How to deal with plankton blooms

Posted on September 23, 2013


High nutrient levels in water bodies often lead to dense surface blooms of algae and cyanobacteria, which can reduce water quality and threaten human health.   A variety of engineering, physical, chemical and biological methods have been proposed for the control of surface blooms,  but none have proved to be completely satisfactory.  An integrated approach, where complementary techniques are used in combination, seems to be the solution.  Findings from laboratory and field experiments suggest that blooms can be dispersed effectively through the joint application of hydrogen peroxide, polymeric ferric sulphate (PFS) and clay.  Hydrogen peroxide acts as an algicide, breaking up large algal colonies and shutting down photosynthesis within two hours.  Without further treatment the inactivated algae remain on the surface and prevent light penetrating the water.  For this reason, they’re then treated with PFS (a flocculent) and clay, which acts as ballast and causes the floc to sink to the bottom.  In tests of the method in a two metre-deep enclosure in LakeChaohu, Eastern China, one of the most polluted and nutrient-rich lakes in the world, most of the treated algae were deposited on the bottom.  At the same time there were large and rapid improvements in water quality, in the form of reduced turbidity and lower nitrogen and phosphorus concentrations.  A spin-off benefit of this technique is that oxygen levels in the bottom sediment are increased as a result of the breakdown of the hydrogen peroxide in the floc.  Optimum application rates for the three active agents were: hydrogen peroxide 60 mg/l,  PFS 20 mg/l and clay 2 g/l.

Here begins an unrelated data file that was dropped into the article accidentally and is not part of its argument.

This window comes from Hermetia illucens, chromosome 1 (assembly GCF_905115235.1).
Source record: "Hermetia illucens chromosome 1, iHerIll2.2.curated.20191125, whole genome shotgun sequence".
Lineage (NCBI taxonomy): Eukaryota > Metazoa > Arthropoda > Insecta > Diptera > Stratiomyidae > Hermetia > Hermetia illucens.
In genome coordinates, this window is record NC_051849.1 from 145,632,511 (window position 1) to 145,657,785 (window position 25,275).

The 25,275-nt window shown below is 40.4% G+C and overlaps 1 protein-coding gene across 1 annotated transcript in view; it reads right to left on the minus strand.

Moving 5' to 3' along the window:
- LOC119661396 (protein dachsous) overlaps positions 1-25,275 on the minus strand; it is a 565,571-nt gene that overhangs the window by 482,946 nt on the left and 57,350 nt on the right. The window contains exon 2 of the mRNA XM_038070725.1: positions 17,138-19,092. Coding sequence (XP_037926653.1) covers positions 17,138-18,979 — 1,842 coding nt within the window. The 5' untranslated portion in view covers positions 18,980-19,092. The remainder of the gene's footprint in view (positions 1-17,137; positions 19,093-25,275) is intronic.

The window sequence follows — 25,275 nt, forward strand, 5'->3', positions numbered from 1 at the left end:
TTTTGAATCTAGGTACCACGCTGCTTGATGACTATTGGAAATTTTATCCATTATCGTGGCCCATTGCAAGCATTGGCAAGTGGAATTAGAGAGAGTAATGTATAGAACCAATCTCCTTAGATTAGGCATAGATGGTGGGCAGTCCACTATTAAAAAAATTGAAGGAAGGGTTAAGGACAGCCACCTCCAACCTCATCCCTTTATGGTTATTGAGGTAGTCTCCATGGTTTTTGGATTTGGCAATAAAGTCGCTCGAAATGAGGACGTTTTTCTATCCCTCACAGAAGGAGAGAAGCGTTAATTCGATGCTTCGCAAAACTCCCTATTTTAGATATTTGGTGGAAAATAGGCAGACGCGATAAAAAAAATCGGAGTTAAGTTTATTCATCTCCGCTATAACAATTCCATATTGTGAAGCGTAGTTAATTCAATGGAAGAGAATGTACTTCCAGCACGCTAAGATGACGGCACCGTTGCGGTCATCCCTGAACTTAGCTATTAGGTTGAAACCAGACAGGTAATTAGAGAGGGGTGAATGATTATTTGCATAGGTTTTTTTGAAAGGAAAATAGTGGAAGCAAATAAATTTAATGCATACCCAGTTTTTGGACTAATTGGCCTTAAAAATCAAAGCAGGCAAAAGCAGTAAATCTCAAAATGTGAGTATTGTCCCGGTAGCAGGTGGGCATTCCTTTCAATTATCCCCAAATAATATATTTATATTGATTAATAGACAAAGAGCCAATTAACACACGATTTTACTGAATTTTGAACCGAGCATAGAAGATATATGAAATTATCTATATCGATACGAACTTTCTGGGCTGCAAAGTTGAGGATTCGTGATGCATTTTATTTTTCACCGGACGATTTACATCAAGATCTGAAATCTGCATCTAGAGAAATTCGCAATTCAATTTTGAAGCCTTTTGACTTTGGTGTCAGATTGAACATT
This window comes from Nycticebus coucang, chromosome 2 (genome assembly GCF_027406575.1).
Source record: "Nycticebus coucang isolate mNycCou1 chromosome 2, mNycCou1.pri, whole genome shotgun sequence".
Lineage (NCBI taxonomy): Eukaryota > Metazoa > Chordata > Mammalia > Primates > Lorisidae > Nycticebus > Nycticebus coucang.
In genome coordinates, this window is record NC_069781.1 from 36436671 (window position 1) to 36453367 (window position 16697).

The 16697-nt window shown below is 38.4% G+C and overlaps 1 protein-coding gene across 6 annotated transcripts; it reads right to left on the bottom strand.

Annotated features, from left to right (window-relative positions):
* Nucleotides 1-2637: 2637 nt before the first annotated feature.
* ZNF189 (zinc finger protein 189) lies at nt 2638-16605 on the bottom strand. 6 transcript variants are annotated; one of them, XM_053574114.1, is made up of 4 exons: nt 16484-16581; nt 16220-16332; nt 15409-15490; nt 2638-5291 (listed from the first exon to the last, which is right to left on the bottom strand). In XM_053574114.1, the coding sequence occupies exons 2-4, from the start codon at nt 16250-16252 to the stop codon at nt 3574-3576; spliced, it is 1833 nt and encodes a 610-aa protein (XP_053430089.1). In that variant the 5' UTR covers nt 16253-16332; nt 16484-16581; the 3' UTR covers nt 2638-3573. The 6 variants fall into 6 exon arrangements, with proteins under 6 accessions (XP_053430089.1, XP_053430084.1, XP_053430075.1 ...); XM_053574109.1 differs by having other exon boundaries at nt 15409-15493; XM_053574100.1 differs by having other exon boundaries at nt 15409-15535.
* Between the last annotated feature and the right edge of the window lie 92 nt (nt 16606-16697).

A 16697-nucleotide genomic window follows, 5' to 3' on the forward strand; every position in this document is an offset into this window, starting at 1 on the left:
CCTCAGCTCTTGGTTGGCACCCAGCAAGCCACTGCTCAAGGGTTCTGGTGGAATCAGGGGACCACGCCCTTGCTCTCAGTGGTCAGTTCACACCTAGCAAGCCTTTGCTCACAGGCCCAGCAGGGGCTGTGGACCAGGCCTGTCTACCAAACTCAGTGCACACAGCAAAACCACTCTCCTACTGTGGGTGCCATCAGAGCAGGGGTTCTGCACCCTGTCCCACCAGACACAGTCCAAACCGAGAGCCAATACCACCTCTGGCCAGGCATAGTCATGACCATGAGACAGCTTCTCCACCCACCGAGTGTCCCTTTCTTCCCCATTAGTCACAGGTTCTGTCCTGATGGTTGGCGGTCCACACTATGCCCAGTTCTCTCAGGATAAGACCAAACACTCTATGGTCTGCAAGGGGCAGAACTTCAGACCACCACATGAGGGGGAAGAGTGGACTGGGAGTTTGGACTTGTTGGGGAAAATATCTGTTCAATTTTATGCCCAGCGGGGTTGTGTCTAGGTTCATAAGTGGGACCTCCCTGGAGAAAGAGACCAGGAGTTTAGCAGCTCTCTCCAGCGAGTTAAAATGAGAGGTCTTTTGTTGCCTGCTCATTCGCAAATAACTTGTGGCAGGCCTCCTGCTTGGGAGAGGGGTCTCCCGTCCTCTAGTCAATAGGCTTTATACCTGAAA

Reference:    Wang, Z., Li, D., Qin, H. & Li, Y.   2012.   An integrated method for removal of harmful cyanobacterial blooms in eutrophic lakes.   Environmental Pollution 160, 34-41.

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